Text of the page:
I’d be curious to see actual data on this. At least in my part of Brooklyn, there’s a waiting list for in-building garage spots for every building in the neighborhood. i wonder if my neighborhood is typical or an outlier.

  • The northern Bronx (Baychester, Westchester Square, Williamsbridge, etc. – all with very real transit options, I might add) was downzoned during the Bloomberg years, not upzoned. What the hell are you talking about?

  • JarekFA

    I tweeted at my CM all the out-of-state plates I saw on just one block back in November. They bitch and bitch and bitch about bikes taking up car parking but look the other way as their neighbors commit insurance fraud and store their vehicles on the block.

    Just 1 block of South Slope this morning. All violating NYS law. Including a NJ Police Training Commish @placardabuse pic.twitter.com/nhwiQihdxf— JarekFA (@JarekFA) November 5, 2016

  • Joe R.

    My take on this is that parking spots are like free food. Demand is always going to exceed supply so long as the supply consists of free curbside parking and in-building spots whose cost is either bundled with the rent, or for which the charge is very low. For example, one of my friends lives in Coney Island and they charge $50 a month for parking in the complex’s lot. There is a 4 year waiting list. I suggested to him that perhaps they should raise that to $100 to $200 a month. The idea is keep raising it until there is no waiting list.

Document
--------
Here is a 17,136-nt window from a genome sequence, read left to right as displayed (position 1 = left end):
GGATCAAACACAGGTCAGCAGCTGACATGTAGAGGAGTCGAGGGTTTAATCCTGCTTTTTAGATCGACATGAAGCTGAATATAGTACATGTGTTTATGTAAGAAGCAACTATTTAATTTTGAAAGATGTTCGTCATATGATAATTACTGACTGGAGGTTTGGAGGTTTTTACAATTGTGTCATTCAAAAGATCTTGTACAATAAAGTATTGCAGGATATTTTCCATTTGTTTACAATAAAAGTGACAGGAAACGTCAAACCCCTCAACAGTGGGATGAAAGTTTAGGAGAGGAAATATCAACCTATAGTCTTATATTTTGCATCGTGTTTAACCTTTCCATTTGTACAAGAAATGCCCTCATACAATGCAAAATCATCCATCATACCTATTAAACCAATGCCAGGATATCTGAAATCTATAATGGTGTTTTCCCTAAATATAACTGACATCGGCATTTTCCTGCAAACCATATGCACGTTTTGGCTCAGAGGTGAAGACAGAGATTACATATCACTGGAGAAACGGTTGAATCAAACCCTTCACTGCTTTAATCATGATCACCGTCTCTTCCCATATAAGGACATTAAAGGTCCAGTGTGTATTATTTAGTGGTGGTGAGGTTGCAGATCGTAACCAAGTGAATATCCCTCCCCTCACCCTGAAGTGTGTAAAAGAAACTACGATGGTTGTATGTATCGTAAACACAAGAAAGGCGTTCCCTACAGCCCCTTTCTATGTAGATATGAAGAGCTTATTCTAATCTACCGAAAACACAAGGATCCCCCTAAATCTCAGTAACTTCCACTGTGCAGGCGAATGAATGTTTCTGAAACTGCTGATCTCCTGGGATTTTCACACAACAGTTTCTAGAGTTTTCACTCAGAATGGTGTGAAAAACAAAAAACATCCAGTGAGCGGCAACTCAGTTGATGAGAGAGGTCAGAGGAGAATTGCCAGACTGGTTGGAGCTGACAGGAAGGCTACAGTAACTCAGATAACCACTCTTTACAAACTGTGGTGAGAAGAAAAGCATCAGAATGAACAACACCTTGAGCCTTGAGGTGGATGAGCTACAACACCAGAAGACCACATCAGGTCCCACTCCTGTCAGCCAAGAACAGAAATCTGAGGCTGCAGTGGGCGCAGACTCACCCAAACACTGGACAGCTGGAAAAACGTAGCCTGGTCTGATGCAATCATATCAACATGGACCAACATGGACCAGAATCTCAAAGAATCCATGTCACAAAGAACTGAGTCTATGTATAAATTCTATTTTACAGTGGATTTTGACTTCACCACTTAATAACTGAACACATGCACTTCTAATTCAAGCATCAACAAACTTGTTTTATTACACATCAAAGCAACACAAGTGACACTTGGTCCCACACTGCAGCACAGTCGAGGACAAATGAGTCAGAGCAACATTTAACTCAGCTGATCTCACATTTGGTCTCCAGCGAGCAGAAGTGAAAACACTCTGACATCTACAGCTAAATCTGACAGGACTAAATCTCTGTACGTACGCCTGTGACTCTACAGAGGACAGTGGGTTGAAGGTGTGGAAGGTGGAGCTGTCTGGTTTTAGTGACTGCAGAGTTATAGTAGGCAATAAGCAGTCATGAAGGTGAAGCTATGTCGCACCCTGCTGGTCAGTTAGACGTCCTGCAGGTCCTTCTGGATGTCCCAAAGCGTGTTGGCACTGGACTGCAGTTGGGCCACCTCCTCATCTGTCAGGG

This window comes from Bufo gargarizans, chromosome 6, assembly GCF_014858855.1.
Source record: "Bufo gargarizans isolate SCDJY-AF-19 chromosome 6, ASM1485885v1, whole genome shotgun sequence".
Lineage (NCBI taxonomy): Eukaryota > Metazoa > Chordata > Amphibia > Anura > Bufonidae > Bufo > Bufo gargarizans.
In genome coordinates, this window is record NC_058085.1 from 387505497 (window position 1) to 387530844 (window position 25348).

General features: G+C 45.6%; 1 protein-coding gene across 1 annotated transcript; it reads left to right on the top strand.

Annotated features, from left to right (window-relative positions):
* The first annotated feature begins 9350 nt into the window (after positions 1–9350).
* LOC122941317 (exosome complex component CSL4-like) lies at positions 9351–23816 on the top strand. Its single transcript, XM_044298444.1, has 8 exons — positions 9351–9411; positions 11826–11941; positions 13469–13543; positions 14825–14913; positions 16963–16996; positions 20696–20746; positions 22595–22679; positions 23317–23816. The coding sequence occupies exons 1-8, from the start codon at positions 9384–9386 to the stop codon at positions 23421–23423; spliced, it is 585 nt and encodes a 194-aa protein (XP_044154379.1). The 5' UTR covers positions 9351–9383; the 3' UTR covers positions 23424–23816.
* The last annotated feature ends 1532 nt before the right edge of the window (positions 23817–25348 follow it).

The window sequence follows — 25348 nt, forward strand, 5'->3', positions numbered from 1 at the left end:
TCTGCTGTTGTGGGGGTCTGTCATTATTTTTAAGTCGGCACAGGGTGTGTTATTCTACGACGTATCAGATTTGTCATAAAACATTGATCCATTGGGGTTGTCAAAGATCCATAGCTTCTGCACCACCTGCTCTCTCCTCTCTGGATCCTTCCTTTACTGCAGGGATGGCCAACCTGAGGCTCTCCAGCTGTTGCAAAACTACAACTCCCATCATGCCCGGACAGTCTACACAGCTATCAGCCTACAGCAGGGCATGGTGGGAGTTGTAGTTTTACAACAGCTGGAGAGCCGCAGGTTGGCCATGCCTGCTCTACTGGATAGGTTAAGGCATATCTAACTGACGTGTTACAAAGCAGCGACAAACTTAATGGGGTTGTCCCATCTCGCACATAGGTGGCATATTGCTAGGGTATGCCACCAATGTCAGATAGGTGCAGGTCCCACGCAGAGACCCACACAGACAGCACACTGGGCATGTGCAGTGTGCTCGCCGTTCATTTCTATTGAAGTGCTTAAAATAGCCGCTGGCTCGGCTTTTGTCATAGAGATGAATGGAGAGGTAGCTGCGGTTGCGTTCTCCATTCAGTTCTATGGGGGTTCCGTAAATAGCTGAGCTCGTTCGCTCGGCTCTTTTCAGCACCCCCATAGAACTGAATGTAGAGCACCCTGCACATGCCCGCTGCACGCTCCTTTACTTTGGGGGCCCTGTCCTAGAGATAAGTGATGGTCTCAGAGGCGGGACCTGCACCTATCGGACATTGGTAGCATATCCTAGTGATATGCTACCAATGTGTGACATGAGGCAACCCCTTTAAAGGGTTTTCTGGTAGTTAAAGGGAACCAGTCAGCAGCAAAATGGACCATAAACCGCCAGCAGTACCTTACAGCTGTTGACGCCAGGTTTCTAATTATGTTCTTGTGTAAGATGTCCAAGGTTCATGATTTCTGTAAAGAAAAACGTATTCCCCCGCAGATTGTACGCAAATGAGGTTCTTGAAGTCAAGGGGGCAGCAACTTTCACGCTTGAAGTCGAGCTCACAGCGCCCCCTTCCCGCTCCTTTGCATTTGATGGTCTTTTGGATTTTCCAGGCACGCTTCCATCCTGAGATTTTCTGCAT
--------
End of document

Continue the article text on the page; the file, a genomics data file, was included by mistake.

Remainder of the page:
The fact is in NYC many people own cars even if they seldom use them given the low cost of parking. Higher prices for parking will get those who seldom use their cars to get rid of them. My friend has put fewer miles on his 2011 Sonata since he bought it than I’ve put on my bike, a fact I remind him of every time the subject comes up. I can’t help but think a higher price for parking, combined with the difficulty of curbside parking in his area, would have swayed him into not owning a car. Even he admitted he doesn’t really need one but he basically bought it because he would have lost his parking spot if he didn’t. His old car was flooded out during Sandy.

  • reasonableexplanation

    In my neighborhood, in-building sports go for about $150. And there’s still a huge demand. The way they’re structured is that they come with an apartment, and you can use it yourself, or rent it out to someone else. You don’t lose it if you don’t use it, as long as you keep paying the monthly fee.

    It sounds like your friend is making a bad financial decision. For people who only use their cars once in a blue moon, zipcar et. al. are the way to go. In my neighborhood the cars are used often. It;s easy to tell too: just look at the disc brakes of parked cars: they get a thin coating of rust after sitting around for a day or two. If the discs on a car are shiny, it’s been driven recently. Around my neighborhood all the discs are shiny.